Regarding minimum phase (time aligned) behavior in speakers, I built time aligned speakers in the 70's with first order crossovers, and very good reproduction of wide band impulse waveforms, such as a 1 msec pulse (which requires bandwidth and phase alignment beyond 1/10 and 10X the nominal pulse freuqency (1 kHz). However, it's possible to achieve that coherent response only in a relatively small window on axis. This is true for modern speakers using this approach, such as Theil, Vandersteen, and Dunlavy labs. Now, these first order crossover have significant drawbacks, including non-flat room power response (due to off axis crossover lobes), and relatively high distortion, because of the wide band response demands on the drivers, and the likeliehood of operating a driver well beyond it's pistonic region. What I've found over the years, is that I got better correlation for high quality sound reproduction by using drivers within their pistonic region (no cone breakup modes detectable, not even in impedance curve, the more senstive method), having very dead, insert cabinets (non-resonant), and selecting drivers with minimal inherent distortion, due to balanced motor design. Then, the rest is voicing for combination of axial response and very smooth off axis response (large sweet spot, flat room power response). This has, in my opinion, yeilded the best results, especially for the money, and considering the dynamic range of modern recordings. I'm harldly a trailblazer in this opinion, though- just take a look at Revel's philosophy- founded by Kevin Voecks, formerly of Snell Acoustics. He also used to believe in the mantra of pulse reproduction in speakers. Now, time alignment of the transfer function in the crossover region is very necessary, and often the easiest way to get that is by physical time alignment of the acoustic centers of the drivers in one plane- but it's not the only way. DCM Time Windows, anyone?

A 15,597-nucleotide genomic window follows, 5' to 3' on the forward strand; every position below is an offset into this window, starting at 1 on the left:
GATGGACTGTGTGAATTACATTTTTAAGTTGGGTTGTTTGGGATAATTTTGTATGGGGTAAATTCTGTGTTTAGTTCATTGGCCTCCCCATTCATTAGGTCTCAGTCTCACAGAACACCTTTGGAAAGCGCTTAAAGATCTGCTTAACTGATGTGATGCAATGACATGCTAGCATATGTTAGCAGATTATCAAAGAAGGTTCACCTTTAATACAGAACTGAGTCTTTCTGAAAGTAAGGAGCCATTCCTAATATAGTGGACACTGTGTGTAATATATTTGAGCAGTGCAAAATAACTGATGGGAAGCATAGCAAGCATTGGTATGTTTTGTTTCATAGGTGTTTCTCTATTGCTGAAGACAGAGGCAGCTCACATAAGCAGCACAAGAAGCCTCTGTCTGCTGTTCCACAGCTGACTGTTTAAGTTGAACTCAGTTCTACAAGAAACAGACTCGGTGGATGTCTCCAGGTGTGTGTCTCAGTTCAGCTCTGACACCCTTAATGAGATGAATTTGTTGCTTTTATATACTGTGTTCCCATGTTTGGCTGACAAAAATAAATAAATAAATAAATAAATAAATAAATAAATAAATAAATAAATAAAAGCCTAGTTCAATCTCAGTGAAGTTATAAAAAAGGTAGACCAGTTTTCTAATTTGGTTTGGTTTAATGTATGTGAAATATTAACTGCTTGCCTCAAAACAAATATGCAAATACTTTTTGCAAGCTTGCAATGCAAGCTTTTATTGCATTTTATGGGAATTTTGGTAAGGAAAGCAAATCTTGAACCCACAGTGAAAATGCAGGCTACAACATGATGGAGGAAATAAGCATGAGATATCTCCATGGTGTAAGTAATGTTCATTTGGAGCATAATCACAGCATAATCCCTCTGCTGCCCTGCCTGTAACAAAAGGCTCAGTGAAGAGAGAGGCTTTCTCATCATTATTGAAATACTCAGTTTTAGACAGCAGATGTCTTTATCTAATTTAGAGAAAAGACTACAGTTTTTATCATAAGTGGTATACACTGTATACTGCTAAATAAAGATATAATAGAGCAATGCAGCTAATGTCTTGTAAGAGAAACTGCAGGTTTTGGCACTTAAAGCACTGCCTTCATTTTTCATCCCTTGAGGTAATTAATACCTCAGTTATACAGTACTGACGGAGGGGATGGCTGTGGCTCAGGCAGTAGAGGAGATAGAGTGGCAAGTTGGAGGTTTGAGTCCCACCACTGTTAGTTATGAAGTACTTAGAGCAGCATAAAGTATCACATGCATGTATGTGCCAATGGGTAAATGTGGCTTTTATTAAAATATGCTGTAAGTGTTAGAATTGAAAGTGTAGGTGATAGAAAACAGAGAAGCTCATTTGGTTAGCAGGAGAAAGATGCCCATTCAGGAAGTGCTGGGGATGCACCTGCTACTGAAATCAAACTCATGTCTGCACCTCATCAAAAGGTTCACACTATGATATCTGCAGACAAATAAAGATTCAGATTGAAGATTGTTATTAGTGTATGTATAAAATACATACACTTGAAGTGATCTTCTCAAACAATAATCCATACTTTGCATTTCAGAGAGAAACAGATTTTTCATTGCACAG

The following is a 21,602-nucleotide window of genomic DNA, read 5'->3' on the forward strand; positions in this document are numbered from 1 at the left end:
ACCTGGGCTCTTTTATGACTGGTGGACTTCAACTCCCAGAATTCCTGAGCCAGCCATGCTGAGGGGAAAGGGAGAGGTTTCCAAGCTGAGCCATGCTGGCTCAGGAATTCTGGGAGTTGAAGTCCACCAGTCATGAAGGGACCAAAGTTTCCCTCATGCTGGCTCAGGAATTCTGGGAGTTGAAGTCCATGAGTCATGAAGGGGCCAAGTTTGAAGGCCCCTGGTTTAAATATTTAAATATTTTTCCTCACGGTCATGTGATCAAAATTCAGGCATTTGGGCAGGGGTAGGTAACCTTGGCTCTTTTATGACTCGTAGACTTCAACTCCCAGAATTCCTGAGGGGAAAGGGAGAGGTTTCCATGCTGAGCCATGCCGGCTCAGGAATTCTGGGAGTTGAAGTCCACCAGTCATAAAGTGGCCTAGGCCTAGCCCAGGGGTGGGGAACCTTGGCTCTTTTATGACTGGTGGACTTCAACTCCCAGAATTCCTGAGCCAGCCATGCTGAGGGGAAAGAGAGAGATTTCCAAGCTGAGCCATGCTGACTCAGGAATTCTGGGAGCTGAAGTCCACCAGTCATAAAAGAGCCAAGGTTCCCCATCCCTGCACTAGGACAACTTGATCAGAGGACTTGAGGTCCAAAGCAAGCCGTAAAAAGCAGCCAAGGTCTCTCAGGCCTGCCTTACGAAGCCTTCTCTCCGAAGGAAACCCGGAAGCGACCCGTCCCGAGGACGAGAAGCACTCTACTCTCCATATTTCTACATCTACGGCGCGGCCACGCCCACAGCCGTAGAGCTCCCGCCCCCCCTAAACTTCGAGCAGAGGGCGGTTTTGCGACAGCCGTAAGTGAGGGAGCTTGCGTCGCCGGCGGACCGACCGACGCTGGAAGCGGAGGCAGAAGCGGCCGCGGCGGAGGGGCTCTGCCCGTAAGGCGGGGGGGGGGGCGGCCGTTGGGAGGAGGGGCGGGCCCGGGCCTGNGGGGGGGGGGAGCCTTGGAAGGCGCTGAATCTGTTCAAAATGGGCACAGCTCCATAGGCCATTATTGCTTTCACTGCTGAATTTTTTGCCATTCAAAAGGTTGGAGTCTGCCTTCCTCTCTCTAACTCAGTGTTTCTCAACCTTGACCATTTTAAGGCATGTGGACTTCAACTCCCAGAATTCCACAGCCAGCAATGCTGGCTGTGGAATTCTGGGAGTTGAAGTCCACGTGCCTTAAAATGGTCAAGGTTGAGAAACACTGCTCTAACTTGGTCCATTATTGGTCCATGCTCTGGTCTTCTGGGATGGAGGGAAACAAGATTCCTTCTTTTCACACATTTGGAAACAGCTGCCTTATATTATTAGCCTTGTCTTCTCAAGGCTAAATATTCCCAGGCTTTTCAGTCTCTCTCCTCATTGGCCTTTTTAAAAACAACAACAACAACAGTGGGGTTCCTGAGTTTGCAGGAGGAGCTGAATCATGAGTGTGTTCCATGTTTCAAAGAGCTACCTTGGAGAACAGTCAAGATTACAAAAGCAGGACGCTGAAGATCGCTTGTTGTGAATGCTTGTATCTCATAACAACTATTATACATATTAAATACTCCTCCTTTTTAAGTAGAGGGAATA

History lesson is over.

    Best regards,

    Jon




    Earth First!
    _______________________________
    We'll screw up the other planets later....
    the AudioWorx
    Natalie P
    M8ta
    Modula Neo DCC
    Modula MT XE
    Modula Xtreme
    Isiris
    Wavecor Ardent

    SMJ
    Minerva Monitor
    Calliope
    Ardent D

    In Development...
    Isiris Mk II updates- in final test stage!
    Obi-Wan
    Saint-Saëns Symphonique/AKA SMJ-40
    Modula PWB
    Calliope CC Supreme
    Natalie P Ultra
    Natalie P Supreme
    Janus BP1 Sub


    Resistance is not futile, it is Volts divided by Amperes...
    Just ask Mr. Ohm....

    Comment

    • Lex
      Moderator Emeritus
      • Apr 2001
      • 27461

      #3
      Great question John.

      Nice post Jon. But do you really think the only characteristics about a cable that matter are measurable in quantifiable terms? For example, we know that though 2 amps may both spec very well, in the end, our ears choose a particular one for it's "Character".

      Lex
      Doug
      "I'm out there Jerry, and I'm loving every minute of it!" - Kramer

      Comment

      • JonMarsh
        Mad Max Moderator
        • Aug 2000
        • 15311

        #4
        Hi Lex,

        No, I don't think the *only* things that matter are readily quanitfiable. However, I think a lot of things *are* quantifiable, (even for cables) and a good designer will make every effort to do so, and to understand the interaction with other components in the chain.